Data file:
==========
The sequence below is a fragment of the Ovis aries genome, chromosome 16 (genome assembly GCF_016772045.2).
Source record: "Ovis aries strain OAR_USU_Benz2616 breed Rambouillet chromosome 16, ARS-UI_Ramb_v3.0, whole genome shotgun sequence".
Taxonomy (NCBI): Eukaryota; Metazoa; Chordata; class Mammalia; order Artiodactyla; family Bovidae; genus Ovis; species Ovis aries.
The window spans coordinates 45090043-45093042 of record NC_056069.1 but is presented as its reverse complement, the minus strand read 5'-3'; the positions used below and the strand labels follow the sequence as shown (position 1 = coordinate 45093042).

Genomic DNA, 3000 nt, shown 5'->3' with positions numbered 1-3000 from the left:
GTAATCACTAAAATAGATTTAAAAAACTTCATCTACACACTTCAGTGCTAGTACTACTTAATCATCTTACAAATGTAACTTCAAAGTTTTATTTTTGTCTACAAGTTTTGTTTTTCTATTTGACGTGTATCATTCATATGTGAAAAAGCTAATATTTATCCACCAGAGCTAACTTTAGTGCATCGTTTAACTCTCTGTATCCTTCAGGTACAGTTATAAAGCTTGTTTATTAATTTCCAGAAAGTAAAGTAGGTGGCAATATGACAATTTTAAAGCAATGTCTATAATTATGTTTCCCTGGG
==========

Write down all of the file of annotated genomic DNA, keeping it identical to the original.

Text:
The sequence below is a fragment of the Ovis aries genome, chromosome 16 (genome assembly GCF_016772045.2).
Source record: "Ovis aries strain OAR_USU_Benz2616 breed Rambouillet chromosome 16, ARS-UI_Ramb_v3.0, whole genome shotgun sequence".
Taxonomy (NCBI): Eukaryota; Metazoa; Chordata; class Mammalia; order Artiodactyla; family Bovidae; genus Ovis; species Ovis aries.
The window spans coordinates 45090043-45093042 of record NC_056069.1 but is presented as its reverse complement, the minus strand read 5'-3'; the positions used below and the strand labels follow the sequence as shown (position 1 = coordinate 45093042).

Genomic DNA, 3000 nt, shown 5'->3' with positions numbered 1-3000 from the left:
GTAATCACTAAAATAGATTTAAAAAACTTCATCTACACACTTCAGTGCTAGTACTACTTAATCATCTTACAAATGTAACTTCAAAGTTTTATTTTTGTCTACAAGTTTTGTTTTTCTATTTGACGTGTATCATTCATATGTGAAAAAGCTAATATTTATCCACCAGAGCTAACTTTAGTGCATCGTTTAACTCTCTGTATCCTTCAGGTACAGTTATAAAGCTTGTTTATTAATTTCCAGAAAGTAAAGTAGGTGGCAATATGACAATTTTAAAGCAATGTCTATAATTATGTTTCCCTGGG